The Fight for English: How Language Pundits Ate, Shot and Left by David Crystal21 October 2008
I have read the Lynne Truss book Eats, Shoots and Leaves, but even though I often agreed with the points she made I found her general tone to be rather obnoxious and off-putting. I enjoyed the following book far more.
The Fight for English: How Language Pundits Ate, Shot and Left by David Crystal
David Crystal is no stranger to the peculiarities of the English language. He has written or collaborated on several books about the history and development of English as a language, including the very comprehensive The Stories of English and the 2005 Cambridge Encyclopedia of the English Language. And as someone who has spent quite a bit of time pondering the English language and charting its evolution, he is both intrigued and deeply disappointed by the popularity of books such as Eats, Shoots and Leaves by Lynne Truss, which its author touts as the ‘zero-tolerance approach’ to punctuation. As he remarks, ‘Zero tolerance? That is the language of crime prevention and political extremism. Are we really comfortable with the recommendation that we should all become linguistic fundamentalists?‘ To try to understand the origins of this recent trend in linguistic intolerance, Crystal decided to look into the history of the fight over English usage, the battles that pit the self-proclaimed defenders of ‘proper English’ against those who (for one reason or another) were not exactly prepared to impale themselves upon an upturned semi-colon. The product of that study is The Fight for English, a book that turns an understanding and occasionally sympathetic but nonetheless critical eye on the idea of linguistic fundamentalism.
As Crystal relates, the fight for English is by no means a thing of the recent past; it is almost as old as the language itself. Chaucer’s Canterbury Tales, for example, are peppered with instances of educated people mocking the speech of the uneducated, and vice versa, with both sides claiming that the other has no real understanding of how English works. Over the centuries, various waves of invasion and the steady rise in cross-Channel trade continually brought new words into the English language and sparked arguments over whether these words were proper additions to the language. Revisions in spelling conventions, often carried out by those who wanted to make English words more closely resemble their ancient origins (as in the silent ‘b’ in ‘debt’, to match the Latin debitum), ran into resistance from those who preferred to spell words as they were commonly pronounced — often with regional dialect variations. As a result, the English language was already a confusing jumble by the time the printing press arrived in England, and the rise of print culture, the expansion of literacy, and the sheer amount of printed material produced prompted further calls for standardisation. Various language authorities, including John Hart in the mid-sixteenth century and Samuel Johnson in the eighteenth century, pleaded with fellow members of the literary elite to follow particular ‘accepted’ spelling and punctuation styles. Grammar books, mostly based on the Latin grammars that were beaten into English schoolboys’ heads, sought to enforce some sort of order and regularity on a frequently irregular language. As English spread across the Atlantic Ocean, new variations in spelling and punctuation sprang up that continue to cause confusion to this day. And still the language debates continue, with periodic squabbles over comma usage and the best location for quotation marks at the end of sentences…up to the present day, when educators bemoan the rise of netspeak and self-identified language authorities (like Lynne Truss) can find a lucrative audience for their zero-tolerance guides.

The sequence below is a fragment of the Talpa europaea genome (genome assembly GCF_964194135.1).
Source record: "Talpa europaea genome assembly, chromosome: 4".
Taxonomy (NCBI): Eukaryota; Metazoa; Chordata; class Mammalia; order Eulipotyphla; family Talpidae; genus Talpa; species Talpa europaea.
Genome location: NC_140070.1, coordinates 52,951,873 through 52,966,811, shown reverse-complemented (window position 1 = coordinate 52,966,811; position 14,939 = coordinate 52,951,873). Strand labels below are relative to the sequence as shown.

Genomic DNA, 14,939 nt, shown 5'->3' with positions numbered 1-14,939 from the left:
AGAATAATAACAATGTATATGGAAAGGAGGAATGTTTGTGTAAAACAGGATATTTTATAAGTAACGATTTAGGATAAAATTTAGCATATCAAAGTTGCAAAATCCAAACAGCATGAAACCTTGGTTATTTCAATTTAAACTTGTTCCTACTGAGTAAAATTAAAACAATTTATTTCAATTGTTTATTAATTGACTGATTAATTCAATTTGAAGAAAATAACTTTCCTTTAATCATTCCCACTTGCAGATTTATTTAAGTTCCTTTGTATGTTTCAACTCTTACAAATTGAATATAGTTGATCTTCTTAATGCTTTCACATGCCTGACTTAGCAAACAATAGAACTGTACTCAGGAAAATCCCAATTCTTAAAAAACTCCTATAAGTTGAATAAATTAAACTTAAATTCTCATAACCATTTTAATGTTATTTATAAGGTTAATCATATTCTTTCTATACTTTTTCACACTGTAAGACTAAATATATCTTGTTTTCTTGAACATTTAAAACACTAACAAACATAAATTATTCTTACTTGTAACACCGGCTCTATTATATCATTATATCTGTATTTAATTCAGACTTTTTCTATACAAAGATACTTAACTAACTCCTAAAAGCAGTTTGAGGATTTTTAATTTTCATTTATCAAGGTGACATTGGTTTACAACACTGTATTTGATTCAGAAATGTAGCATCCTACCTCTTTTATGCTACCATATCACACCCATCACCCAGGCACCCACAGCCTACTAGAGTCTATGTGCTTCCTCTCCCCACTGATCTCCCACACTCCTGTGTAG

Crystal’s linguistic history is lucid, fast-paced, and entertaining, but toward the end of the book The Fight for English starts to dissolve into a rambling authorial attempt to defend himself against the ‘pedants’ who criticise him for having too much of an ‘anything goes’ attitude towards the English language for their liking. One can readily agree that the zero-tolerance mindset is often counterproductive — the very phrase ‘grammar Nazi’ is proof of that, if nothing else. It also tends to breed the sort of tiresome Internet flamewars involving scathing critiques of the original poster’s spelling or grammar in lieu of an actual rebuttal to what the poster wrote. (Is there a Godwin’s Law for grammar Nazis?) Yet it is equally true that attention to the finer points of English grammar, spelling, and punctuation improves the clarity and readability of ideas, reducing ambiguity and suggesting that the writer has taken the time and effort to write well. Arguing over these standards forces us to continuously evaluate the English language and to be conscious of how it is changing — in short, to be more self-critical and aware of what our words and our usage standards convey to others. If, as Crystal claims, the language fundamentalists are useful because they define one end of the tolerance spectrum, then they are also useful because they keep the debate going on some level. At the risk of making an overly Orwellian metaphor, the fight for English will only be truly won when we all use Newspeak — and most any kind of debate would be preferable to that alternative.